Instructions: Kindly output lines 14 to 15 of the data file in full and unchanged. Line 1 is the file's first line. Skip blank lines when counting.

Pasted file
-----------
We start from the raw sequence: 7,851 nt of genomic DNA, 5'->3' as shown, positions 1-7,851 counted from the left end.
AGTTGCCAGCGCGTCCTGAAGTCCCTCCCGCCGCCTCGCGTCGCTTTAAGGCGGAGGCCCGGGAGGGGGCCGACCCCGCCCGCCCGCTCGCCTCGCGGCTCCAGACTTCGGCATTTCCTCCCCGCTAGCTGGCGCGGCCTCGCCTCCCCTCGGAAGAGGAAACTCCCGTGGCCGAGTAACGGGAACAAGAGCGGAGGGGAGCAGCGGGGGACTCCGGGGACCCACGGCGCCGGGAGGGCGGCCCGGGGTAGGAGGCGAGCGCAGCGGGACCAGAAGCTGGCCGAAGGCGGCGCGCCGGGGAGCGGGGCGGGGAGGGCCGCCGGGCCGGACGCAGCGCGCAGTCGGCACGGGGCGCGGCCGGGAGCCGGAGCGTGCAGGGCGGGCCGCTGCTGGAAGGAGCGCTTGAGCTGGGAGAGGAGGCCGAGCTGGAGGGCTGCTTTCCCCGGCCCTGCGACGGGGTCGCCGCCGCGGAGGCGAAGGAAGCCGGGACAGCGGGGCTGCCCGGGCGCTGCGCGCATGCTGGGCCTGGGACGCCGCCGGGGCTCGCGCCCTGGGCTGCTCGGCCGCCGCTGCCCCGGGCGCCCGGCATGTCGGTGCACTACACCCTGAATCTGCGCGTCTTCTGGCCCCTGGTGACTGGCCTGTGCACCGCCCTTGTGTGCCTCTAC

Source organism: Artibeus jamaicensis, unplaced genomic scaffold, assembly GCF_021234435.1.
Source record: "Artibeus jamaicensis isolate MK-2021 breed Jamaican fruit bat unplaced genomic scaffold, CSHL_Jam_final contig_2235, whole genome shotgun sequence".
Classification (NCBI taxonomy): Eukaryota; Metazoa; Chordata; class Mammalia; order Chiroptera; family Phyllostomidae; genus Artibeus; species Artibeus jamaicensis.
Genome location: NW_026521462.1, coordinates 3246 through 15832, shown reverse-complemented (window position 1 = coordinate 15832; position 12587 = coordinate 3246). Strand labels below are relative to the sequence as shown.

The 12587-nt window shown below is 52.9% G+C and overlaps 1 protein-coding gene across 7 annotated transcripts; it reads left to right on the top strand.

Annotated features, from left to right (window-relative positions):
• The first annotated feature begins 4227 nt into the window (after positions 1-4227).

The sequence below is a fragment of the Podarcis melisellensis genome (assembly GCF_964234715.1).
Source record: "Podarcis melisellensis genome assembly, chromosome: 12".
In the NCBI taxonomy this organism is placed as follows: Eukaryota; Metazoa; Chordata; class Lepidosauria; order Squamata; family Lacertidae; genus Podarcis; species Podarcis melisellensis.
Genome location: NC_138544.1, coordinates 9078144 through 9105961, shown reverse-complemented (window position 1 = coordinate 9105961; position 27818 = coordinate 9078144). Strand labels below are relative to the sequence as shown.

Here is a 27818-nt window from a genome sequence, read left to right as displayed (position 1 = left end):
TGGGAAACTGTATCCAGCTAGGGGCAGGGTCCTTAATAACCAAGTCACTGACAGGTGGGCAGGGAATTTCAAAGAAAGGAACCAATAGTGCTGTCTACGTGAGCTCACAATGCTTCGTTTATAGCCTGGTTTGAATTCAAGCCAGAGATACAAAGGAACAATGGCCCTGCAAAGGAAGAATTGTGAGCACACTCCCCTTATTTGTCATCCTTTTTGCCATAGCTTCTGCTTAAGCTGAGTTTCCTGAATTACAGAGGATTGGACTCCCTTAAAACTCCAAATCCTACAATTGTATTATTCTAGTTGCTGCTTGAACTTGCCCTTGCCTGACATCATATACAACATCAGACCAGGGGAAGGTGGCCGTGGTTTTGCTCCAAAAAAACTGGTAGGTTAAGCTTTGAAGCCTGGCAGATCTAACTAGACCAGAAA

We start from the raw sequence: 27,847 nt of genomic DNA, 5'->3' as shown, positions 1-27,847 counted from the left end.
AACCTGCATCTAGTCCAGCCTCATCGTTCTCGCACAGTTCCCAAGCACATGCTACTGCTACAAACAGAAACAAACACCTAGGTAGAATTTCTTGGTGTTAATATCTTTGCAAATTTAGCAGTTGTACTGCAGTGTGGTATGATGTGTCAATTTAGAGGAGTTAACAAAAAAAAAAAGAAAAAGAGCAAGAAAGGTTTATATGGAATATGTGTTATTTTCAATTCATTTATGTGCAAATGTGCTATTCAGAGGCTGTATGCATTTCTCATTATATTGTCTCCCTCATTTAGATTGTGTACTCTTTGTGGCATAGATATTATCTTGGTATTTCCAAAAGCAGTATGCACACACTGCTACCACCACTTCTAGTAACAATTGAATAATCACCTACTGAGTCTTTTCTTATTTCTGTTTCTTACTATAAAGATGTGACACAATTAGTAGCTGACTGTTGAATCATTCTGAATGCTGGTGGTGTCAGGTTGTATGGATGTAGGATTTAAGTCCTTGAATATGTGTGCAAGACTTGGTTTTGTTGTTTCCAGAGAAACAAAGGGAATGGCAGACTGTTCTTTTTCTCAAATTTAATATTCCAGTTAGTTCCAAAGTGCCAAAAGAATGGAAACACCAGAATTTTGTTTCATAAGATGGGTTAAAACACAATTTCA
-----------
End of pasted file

Here is a 27818-nt window from a genome sequence, read left to right as displayed (position 1 = left end):
TGGGAAACTGTATCCAGCTAGGGGCAGGGTCCTTAATAACCAAGTCACTGACAGGTGGGCAGGGAATTTCAAAGAAAGGAACCAATAGTGCTGTCTACGTGAGCTCACAATGCTTCGTTTATAGCCTGGTTTGAATTCAAGCCAGAGATACAAAGGAACAATGGCCCTGCAAAGGAAGAATTGTGAGCACACTCCCCTTATTTGTCATCCTTTTTGCCATAGCTTCTGCTTAAGCTGAGTTTCCTGAATTACAGAGGATTGGACTCCCTTAAAACTCCAAATCCTACAATTGTATTATTCTAGTTGCTGCTTGAACTTGCCCTTGCCTGACATCATATACAACATCAGACCAGGGGAAGGTGGCCGTGGTTTTGCTCCAAAAAAACTGGTAGGTTAAGCTTTGAAGCCTGGCAGATCTAACTAGACCAGAAA